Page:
What is the Minimum Deposit Required for a Net Profit Mortgage?

Different lenders have different rules, with some demanding at least a 10% deposit while others might go as low as 5%. 

Generally, if you’ve been in business for a while and have a good credit score, you may find more lenient deposit requirements. On the flip side, if your business is relatively new or you’ve had recent credit issues, be prepared to set aside a larger deposit.

Setting a higher deposit not only increases your chance of approval but also unlocks more favourable mortgage rates. While a 15% deposit can land you some competitive deals, anything higher could put you in the territory of headline rates that save you money in the long term.

How Much Can I Borrow?

The amount you can borrow for a mortgage depends on several factors, but your net profits are often the deciding factor.

Lenders use income multipliers based on your net profits to estimate how much they are willing to lend you. Different lenders have different multipliers – some may use a 3x multiplier, while others may go up to 5x your annual net profit.

This difference between lenders can have a significant impact on your borrowing power, so it is important to choose the right lender for your circumstances.

In addition, some lenders will assess your latest annual net profit, while others may average out your net profits over the past three years.

If you are looking to borrow a larger amount, be prepared to provide more documentation. Such as future work contracts, to reassure lenders about the stability of your business.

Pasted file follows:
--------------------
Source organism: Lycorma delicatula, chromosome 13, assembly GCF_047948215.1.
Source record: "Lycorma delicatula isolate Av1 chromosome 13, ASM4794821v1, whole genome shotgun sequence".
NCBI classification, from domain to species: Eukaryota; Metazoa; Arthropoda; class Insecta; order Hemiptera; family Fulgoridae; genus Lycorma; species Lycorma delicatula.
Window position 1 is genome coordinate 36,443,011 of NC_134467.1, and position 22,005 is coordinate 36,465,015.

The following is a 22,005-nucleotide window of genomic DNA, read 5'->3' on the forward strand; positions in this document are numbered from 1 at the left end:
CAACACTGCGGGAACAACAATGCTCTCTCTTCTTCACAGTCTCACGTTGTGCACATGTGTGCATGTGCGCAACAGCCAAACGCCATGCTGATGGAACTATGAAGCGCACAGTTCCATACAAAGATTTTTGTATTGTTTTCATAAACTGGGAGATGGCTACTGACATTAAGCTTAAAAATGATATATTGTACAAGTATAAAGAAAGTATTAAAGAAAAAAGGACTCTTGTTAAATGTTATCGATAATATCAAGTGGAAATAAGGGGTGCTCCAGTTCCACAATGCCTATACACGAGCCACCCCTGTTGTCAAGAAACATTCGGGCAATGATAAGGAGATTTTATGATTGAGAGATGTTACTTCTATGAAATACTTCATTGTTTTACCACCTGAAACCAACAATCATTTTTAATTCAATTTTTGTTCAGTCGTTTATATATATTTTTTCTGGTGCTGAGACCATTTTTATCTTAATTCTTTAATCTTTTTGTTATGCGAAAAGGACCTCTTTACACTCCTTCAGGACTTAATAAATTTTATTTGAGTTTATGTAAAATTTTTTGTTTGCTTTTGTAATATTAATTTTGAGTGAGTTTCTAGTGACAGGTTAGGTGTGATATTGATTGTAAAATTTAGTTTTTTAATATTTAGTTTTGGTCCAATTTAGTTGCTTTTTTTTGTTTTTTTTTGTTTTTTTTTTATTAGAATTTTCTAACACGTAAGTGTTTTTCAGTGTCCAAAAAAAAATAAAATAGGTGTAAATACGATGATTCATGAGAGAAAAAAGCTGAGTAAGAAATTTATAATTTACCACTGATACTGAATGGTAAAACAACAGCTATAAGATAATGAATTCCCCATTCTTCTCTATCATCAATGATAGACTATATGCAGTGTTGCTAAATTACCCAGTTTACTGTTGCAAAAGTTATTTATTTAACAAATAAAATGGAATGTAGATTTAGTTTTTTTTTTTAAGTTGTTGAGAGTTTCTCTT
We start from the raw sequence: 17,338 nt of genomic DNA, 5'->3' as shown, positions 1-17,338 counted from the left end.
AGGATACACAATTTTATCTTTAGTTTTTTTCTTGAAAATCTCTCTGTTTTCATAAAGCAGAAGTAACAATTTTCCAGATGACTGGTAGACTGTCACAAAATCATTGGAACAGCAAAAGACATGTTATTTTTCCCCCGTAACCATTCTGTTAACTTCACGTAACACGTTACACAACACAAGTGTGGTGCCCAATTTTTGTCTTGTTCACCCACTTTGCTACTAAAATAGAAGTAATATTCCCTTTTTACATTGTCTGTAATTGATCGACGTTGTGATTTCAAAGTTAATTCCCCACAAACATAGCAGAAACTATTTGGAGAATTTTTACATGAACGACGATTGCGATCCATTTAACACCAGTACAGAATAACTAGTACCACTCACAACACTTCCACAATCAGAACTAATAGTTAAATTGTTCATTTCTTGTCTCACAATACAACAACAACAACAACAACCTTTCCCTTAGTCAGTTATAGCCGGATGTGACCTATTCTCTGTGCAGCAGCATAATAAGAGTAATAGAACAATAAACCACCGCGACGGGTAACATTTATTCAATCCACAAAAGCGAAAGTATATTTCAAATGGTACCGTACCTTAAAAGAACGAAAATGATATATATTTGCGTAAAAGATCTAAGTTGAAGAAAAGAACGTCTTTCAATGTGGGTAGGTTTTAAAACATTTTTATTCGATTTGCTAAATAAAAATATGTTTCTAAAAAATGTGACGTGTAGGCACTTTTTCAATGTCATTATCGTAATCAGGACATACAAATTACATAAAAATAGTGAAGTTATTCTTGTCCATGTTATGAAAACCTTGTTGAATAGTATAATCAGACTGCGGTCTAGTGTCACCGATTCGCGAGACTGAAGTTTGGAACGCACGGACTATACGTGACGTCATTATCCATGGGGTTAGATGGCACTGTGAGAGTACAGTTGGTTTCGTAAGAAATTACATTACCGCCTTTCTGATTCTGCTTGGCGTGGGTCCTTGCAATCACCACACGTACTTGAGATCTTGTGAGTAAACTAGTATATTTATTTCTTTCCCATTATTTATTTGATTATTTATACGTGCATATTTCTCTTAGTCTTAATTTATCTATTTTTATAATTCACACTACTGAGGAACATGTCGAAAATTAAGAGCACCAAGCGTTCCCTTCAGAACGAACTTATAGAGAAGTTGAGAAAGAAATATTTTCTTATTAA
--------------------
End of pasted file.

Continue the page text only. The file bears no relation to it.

Before you apply for a mortgage, it is always a good idea to run the numbers through a self-employed mortgage calculator. This will give you a clearer picture of your borrowing potential.

Try the tool below to see how much you can borrow based on your net profit.

[Embedded Self-Employed Calculator]

Using Net Profit as a Sole Trader for a Mortgage

If you’re a sole trader, using your net profit for a mortgage comes with its own set of rules. Generally, lenders will scrutinise your financial history for the past three years, which can be substantiated either through certified accounts or your SA302 forms from self-assessment. 

If your net profits have been volatile, lenders will likely average your income over these three years. A recent downturn in profits, especially due to a loss or heavy investment in the business, can jeopardise your mortgage application.

But, if your business is showing growth. that’s a big plus. While each lender has their approach, many will focus on your most recent net profits, especially if they’ve been on the rise. 

Even if you’ve seen a recent dip due to business investment, some lenders might be understanding. You may even find those who are willing to proceed based on just one year’s accounts.

Mortgages for Company Directors: The Net Profit Angle

If you’re a company director, the rules for getting a mortgage change. Your income is usually drawn from a combination of dividends and a fixed annual salary. And not all lenders will consider the company’s net profit when assessing your eligibility.

This is why it’s crucial to choose the right lender. Some lenders will outright reject applications that seek to include retained or net profits from a limited company.